The study identified constraints and required capacity building actions addressing groundwater management issues under IWRM framework for the Nile region. Various existing and planned country programmes/ projects, which are expected to support sound groundwater resources management are identified for possible cooperation.

Three capacity building approaches are recommended. Recommendations involve individual skills building, improving the organisational capacity as well as engaging with a number of interventions with local capacity building institutions, or directly with communities, local governments and groundwater use sectors.


Key capacity building actions are recommended and approaches/modalities for implementation are suggested. They are classified under three themes, namely, groundwater governance, operational management, analytical tools to support operational management:

1) Polices, institutional and legal frameworks. Recommended actions to develop an enabling environment for sustainable groundwater management involve:

  • Capacity building support is needed in developing appropriate institutional frameworks for groundwater management in view of decentralisation of groundwater development to districts and decentralisation of water resources management to basin boundaries or water management zone.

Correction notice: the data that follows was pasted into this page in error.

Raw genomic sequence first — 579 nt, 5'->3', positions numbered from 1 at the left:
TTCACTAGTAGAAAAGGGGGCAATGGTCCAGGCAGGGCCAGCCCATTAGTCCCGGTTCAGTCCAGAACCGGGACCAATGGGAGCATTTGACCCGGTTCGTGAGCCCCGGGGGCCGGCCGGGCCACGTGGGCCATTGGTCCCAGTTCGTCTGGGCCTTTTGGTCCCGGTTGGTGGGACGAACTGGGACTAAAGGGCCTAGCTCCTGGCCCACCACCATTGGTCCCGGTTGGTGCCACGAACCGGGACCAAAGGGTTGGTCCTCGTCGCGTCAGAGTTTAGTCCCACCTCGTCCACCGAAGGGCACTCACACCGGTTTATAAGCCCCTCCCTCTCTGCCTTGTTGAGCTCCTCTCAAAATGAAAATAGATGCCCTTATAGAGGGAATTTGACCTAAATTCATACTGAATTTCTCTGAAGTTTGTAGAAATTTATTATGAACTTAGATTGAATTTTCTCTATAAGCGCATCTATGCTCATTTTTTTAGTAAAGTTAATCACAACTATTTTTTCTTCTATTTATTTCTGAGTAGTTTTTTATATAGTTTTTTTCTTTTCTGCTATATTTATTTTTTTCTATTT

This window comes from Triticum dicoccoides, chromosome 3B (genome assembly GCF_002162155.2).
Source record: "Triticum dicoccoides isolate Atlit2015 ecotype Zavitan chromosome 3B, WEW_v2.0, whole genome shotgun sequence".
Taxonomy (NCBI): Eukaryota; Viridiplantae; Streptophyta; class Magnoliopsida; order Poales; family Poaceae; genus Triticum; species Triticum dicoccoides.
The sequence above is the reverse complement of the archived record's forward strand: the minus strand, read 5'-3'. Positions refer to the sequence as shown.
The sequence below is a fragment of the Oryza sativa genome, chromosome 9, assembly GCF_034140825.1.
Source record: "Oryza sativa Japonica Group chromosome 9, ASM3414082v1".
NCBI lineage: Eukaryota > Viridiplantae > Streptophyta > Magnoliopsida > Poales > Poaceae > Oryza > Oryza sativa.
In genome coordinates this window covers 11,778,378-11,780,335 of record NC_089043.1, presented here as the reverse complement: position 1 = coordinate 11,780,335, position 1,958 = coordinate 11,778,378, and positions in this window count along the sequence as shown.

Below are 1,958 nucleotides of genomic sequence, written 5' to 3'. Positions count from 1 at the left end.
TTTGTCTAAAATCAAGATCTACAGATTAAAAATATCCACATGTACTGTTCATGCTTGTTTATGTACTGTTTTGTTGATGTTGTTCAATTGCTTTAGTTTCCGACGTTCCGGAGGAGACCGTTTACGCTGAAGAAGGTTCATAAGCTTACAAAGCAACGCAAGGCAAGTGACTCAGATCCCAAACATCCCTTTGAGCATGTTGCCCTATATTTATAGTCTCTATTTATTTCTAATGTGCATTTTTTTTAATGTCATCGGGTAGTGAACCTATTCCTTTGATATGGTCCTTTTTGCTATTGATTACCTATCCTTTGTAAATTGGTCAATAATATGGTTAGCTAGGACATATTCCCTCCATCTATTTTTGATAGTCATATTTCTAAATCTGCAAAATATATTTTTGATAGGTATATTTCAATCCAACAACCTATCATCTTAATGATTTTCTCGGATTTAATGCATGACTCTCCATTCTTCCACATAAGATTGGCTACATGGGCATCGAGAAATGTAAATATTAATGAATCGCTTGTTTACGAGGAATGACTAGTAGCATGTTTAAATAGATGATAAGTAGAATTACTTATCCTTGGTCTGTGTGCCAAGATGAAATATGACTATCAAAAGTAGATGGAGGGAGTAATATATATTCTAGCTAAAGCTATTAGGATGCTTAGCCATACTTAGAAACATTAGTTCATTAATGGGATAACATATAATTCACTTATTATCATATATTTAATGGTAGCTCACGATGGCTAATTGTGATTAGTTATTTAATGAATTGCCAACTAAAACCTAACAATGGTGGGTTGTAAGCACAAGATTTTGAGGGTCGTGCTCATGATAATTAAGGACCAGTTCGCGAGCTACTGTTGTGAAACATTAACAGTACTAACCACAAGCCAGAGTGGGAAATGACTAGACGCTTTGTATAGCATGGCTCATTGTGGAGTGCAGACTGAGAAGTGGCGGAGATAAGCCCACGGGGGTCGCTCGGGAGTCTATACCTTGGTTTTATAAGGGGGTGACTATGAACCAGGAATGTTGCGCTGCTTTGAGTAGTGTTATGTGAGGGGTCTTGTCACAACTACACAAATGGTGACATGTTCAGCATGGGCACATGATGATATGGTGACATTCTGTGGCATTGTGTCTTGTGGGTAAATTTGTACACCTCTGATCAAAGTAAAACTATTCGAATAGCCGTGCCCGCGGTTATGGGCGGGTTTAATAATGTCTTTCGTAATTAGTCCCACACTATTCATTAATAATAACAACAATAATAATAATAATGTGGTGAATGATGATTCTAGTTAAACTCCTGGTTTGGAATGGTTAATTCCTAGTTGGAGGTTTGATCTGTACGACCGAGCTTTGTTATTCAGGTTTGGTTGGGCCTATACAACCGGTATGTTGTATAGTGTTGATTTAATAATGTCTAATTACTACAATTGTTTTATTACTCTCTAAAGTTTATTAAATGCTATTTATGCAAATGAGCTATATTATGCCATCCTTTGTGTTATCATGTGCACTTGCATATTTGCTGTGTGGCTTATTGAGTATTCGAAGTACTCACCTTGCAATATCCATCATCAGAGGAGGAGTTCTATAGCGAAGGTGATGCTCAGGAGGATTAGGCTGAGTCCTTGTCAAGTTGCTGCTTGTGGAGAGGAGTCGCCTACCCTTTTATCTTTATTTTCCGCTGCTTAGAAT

• Training on policy instruments for integrated groundwater management (use, protection and conservation).
  • Applied research on issues of legislative framework for groundwater management with regards to emerging challenges of MDGs, climate change and environment sustainability.

2) Development, Operation and Maintenance. Key recommendations for capacity building action in operational management include, among others:

  • Training for managerial and administrative staff in integrated groundwater basin plans to improve and support operational management.
  • Capacity building to water authorities, private operators, pump mechanics, and some community members on methodological operation and maintenance of both rural and urban water supply installations.
  • Capacity building at both national and local levels to identify and monitor potential threat to groundwater due to poor sanitation and waste discharge. Specifically, capacity for regulation of both point and non point source pollution needs to be built.